It’s that time of year when we join forces around the globe to begin the Winter Feast for the Soul. I started doing the Winter Feast for the Soul about four years ago. It’s an opportunity for people around the globe to consciously and collectively engage in forty minutes of spiritual practice for forty days. Along with my practice I try to document my insights and my how I am moving along on my personal pilgrimage.
I’ve known this day was coming for weeks and as I prepared for the beginning of my conscious pilgrimage you would think that I would be set to go when I sat down for my first day of this magnificent spiritual force in the Universe. I always choose to take a piece of cloth and transform it through hand stitching. I usually use a machine when I create art quilts, but for the feast I always find it more meaningful when I do the work by hand.
I entered my studio which I consider to be my sanctuary and thought I would get started right away as if it were second nature. I painted the piece about 2 years ago and it has been sitting around waiting for me to approach it with a conscious desire to engage it in some meaning manner, and that day arrived.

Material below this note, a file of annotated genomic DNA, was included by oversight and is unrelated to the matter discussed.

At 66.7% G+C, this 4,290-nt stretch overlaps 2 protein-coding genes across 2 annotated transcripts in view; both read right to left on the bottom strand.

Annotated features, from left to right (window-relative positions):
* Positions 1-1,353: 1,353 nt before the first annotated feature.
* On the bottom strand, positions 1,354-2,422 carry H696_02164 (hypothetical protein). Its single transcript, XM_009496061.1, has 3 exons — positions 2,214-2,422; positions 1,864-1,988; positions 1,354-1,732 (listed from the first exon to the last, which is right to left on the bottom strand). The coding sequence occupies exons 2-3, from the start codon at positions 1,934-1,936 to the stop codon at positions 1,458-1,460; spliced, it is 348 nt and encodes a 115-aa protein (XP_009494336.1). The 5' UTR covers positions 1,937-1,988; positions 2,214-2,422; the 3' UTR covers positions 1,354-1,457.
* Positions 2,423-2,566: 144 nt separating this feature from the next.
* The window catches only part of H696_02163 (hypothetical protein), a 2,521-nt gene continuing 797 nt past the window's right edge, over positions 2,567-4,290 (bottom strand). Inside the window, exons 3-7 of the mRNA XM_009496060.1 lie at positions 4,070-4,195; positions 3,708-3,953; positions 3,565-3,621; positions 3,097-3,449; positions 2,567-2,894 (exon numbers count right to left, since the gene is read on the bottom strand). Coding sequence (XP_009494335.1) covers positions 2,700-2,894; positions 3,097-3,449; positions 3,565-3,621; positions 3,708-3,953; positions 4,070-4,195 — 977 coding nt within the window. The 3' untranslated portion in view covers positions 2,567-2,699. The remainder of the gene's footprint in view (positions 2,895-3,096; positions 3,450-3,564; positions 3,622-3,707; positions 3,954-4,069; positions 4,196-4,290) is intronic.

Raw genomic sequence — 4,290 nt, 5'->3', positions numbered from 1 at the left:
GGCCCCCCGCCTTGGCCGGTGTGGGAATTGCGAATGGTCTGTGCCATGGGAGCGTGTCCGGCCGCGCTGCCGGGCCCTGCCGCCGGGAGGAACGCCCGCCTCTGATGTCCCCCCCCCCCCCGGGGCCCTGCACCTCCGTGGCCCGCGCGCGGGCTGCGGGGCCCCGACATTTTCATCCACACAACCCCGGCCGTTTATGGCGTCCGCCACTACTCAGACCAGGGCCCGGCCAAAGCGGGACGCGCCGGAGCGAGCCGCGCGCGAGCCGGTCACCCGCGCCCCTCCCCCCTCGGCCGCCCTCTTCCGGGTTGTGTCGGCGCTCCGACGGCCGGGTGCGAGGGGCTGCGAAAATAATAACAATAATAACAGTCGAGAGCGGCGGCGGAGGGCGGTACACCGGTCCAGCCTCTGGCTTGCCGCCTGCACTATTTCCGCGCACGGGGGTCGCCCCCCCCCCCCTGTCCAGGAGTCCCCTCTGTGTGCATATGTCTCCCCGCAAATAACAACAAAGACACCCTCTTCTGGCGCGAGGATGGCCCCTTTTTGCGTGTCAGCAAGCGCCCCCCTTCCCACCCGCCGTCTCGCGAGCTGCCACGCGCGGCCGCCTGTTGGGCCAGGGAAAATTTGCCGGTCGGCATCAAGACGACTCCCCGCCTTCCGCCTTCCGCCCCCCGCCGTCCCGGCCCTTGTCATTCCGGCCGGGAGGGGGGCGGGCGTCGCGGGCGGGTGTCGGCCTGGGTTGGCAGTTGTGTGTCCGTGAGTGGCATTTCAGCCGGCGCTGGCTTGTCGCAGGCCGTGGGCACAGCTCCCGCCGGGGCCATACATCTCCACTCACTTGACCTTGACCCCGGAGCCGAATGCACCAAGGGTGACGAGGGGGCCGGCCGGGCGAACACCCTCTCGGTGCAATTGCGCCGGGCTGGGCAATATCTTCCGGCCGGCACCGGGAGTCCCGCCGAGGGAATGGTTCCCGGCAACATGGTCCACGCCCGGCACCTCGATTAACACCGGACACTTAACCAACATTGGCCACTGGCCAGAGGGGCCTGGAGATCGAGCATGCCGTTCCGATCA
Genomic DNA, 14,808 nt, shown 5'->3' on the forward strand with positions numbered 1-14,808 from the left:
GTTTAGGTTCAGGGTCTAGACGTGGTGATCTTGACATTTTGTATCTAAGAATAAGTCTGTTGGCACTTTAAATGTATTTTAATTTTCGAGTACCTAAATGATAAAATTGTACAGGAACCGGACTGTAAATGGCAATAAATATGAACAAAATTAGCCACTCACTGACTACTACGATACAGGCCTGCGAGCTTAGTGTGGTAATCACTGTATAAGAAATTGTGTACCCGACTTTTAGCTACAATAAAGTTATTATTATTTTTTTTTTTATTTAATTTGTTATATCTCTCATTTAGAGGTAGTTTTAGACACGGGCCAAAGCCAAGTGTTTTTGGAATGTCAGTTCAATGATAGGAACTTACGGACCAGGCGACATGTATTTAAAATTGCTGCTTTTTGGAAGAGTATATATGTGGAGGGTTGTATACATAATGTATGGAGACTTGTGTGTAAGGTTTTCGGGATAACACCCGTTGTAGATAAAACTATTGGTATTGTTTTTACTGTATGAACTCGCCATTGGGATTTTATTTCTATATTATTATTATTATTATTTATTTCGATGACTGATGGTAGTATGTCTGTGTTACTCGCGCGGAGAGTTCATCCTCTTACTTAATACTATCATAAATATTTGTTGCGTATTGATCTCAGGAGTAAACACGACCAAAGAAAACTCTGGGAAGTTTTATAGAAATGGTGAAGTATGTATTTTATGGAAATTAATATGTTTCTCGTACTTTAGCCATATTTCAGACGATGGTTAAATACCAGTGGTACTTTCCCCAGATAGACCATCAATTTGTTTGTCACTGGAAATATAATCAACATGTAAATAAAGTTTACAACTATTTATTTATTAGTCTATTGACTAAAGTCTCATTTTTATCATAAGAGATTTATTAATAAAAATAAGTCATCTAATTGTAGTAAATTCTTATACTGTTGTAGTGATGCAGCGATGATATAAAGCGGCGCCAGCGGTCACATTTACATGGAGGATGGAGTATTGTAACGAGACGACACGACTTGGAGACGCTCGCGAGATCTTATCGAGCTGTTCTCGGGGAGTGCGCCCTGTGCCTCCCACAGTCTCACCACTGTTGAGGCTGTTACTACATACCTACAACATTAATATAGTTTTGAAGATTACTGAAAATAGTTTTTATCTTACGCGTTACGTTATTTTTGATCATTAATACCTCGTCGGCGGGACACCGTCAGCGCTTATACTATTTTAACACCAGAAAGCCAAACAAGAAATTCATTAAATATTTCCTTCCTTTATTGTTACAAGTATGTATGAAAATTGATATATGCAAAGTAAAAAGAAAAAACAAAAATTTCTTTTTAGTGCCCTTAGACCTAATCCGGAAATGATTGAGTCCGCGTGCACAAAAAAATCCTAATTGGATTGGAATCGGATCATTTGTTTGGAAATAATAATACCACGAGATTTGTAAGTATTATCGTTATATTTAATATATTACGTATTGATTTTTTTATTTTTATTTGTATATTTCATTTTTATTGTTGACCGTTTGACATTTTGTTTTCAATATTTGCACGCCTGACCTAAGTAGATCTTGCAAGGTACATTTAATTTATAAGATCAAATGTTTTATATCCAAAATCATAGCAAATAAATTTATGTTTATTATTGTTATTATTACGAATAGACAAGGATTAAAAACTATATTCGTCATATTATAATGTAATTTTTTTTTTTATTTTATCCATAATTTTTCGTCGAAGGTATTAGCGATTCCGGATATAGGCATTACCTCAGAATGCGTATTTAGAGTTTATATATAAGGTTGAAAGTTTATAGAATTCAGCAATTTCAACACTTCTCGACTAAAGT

The most surprising part of the experience was my lack of surety. I approached the piece and as I gazed and the color and the pattern I felt conflicted. I had some type of preconceived notion of how I’d work the piece and when it came to touch the cloth and begin the stitching I felt an inner resistance. There was a voice in my head that was questioning my assumptions and preconceived notions.
I pulled out a variety of threads and actually started to stitch, only for find myself putting on my internal brakes, ripping and the stitches and deciding to begin again. I threw my preconceived plans out the window and allowed myself to simply be one with the piece and without hesitation my hands knew how to guide the thread and the needle.
For today, in this moment, allowing myself to abandon my preconceived plans provided me with freedom that made my practice today that much richer. Hope I can carry this lesson with me on the journey!